Wine Spectator Sues Weed Spectator Claiming Confusion

"woman drinking wine dispute between wine spectator and weed spectator"

Cannabis is undoubtedly a polarizing subject. Some people like Anheuser Busch heir Adolphus Busch V are jumping in head first starting cannabis companies. Other companies want nothing to do with plant and will fight to ensure prospective purchasers do not mistakenly associate it with any type of cannabis company.  M. Shanken Communications Inc., the publisher of Wine Spectator magazine, is on the later side of the cannabis spectrum, and sued Modern Wellness Inc. for using the mark WEED SPECTATOR for a website that provides information about cannabis and cannabis-based products.

Wine Spectator alleged in the lawsuit that Weed Spectator not only adopted a confusingly similar trademark, but that it also copied its 100-point rating system. In fact, Wine Spectator alleged that this was a “classic case of passing off.” In addition, Wine Spectator filed a letter of protest against Modern Wellness’ pending applications for WEED SPECTATOR in connection with “providing on-line digital publications in the nature of education in the field of cannabis via the Internet.”

A letter of protest is a way to object to a pending application before the application is published for opposition. The party submitting the letter of protest is not allowed to make any arguments about the registrability of the pending mark. You are only allowed to submit evidence the party believes supports a refusal to register the pending mark. If accepted, that evidence will be used as a basis to refuse registration of the applied for mark. Letters of protest are not always accepted though.

This case raises an interesting point for trademark searchers. We have talked a lot about the importance of the relatedness of goods factor and that prior case law is the best indicator for assessing whether certain goods or services are related. But what do you do when there is not a lot of case law to turn to? Cannabis is still a banned substance federally, but has recently been legalized in some states. There has not been an opportunity for a court to decide the issue of whether wine and weed are related goods.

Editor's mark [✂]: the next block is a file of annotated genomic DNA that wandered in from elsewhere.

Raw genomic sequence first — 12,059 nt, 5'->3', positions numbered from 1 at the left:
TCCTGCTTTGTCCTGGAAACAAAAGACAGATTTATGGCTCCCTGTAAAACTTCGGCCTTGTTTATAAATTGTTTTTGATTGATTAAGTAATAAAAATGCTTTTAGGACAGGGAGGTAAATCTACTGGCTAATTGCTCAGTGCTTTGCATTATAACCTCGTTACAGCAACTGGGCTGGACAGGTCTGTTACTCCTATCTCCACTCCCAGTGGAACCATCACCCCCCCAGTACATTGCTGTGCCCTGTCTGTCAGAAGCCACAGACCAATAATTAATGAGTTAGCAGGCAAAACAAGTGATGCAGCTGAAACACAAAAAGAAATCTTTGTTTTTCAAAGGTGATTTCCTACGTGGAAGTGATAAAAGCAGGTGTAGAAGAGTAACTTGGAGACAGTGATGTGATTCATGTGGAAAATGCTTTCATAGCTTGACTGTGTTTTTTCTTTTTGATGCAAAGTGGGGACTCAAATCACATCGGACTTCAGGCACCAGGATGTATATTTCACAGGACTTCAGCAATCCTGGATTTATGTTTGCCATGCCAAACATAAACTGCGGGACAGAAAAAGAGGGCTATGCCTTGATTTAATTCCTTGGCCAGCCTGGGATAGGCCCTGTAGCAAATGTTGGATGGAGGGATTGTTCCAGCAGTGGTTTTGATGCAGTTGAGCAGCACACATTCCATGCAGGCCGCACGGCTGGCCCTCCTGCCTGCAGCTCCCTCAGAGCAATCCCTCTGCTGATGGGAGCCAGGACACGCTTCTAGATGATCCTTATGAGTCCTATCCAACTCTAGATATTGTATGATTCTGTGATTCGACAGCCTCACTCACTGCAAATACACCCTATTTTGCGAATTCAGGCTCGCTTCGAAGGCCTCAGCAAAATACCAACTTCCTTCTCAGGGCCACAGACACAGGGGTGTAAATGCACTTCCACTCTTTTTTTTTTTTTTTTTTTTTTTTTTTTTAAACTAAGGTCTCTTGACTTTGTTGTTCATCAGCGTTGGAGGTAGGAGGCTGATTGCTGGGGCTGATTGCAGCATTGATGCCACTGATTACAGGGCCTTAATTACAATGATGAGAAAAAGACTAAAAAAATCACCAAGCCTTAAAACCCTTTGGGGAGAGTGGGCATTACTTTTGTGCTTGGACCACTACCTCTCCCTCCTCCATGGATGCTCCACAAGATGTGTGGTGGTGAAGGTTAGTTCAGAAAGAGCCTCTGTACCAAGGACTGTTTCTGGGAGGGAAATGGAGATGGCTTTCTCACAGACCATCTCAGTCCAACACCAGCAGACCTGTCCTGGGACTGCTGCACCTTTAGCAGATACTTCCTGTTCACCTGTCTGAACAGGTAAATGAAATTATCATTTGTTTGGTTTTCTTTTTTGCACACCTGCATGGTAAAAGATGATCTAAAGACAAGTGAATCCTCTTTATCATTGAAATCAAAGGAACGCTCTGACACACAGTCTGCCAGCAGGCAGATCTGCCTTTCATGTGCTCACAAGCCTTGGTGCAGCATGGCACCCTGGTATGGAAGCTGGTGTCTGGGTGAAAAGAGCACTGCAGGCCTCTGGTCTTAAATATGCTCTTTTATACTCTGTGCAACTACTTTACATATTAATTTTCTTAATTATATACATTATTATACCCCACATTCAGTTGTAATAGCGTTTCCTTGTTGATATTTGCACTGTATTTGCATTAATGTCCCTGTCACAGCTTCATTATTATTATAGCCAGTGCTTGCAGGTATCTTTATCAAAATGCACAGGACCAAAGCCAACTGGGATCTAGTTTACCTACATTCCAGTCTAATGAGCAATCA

In these situations, trademark searchers need to look to other context to see what other type of products have been found to be related. The context of the Weed Spectator website is to inform individuals about something they could use in a social setting much like alcoholic beverages are used in a social setting. Therefore, it would be reasonable to compare how the Trademark Office has treated alcoholic beverages and cigars, for example, to assess how the relatedness of goods factor will shake out. However, overtime, a body of case law will develop around cannabis and cannabis-based products.

ASKBOT Unlikely To Be Confused With ASK

"ASKBOT home page unlikely to cause confusion with ASK search engine"

The Trademark Trial and Appeal Board for the second time this year considered what was happening in the real world marketplace to determine if consumers were likely to confuse the ASKBOT and ASK trademarks. ASKBOT, Spa filed a trademark application to register the mark ASKBOT in connection with software for creating online forms that allow the posting of questions and answers. The ASKBOT software is sold B2B with the users never seeing the registered trademark.

IAC Search & Media, Inc. petitioned to cancel the ASKBOT on the ground that the mark was likely to confusion with its ASK mark for a search engine service. As we have reported time and time again, the Board generally constrains its analysis of the relatedness of goods or services to the descriptions contained in the registration and application at issue. However, when the identification of goods or services descriptions are technical or vague and require clarification, it is appropriate for the Board to consider extrinsic evidence of use to determine the meaning of the identification of goods or services descriptions.

In this case, the Board did not describe what was technical or vague about the descriptions in the registrations at issue. And although it concluded that the consideration of extrinsic evidence was appropriate, it found that the goods at issue were related.

What the Board used the extrinsic evidence for was to identify differences in the channels of trade and classes of consumers. And what the Board found was that IAC Search & Media’s customers and prospective customers were unlikely to encounter the ASKBOT mark because they target consumers whereas ASKBOT, Spa targets businesses.

The nail in the coffin for IAC Search & Media was when ASKBOT, Spa was able to cross the 10 third-party registration threshold by producing 11 third-party registrations for marks containing ASK in connection with services related to online searching. These registrations coupled with the dictionary definition of “ask” were enough for the Board to conclude that the ASK mark was inherently weak and that would be something that IAC Search & Media would be unable to overcome.

Consumers Likely to Confuse FREESTYLE Pillows and Comforters

“pillow and comforter likely to confuse”

The Trademark Trial and Appeal Board recently affirmed the Trademark Office’s decision that consumers are likely to confuse the mark FREESTYLE for “comforters, namely, comforters and comforter sets and comforter sets sold in a bag” with a prior registration for the identical mark FREESTYLE for “pillows.” This decision should not shock anyone. Comforters and pillows are clearly used together, and the Trademark Office did not have to look far to find examples of pillows and comforters being sold under the same trademark. Therefore, the possibility that consumers were likely to confuse the marks was highly probable.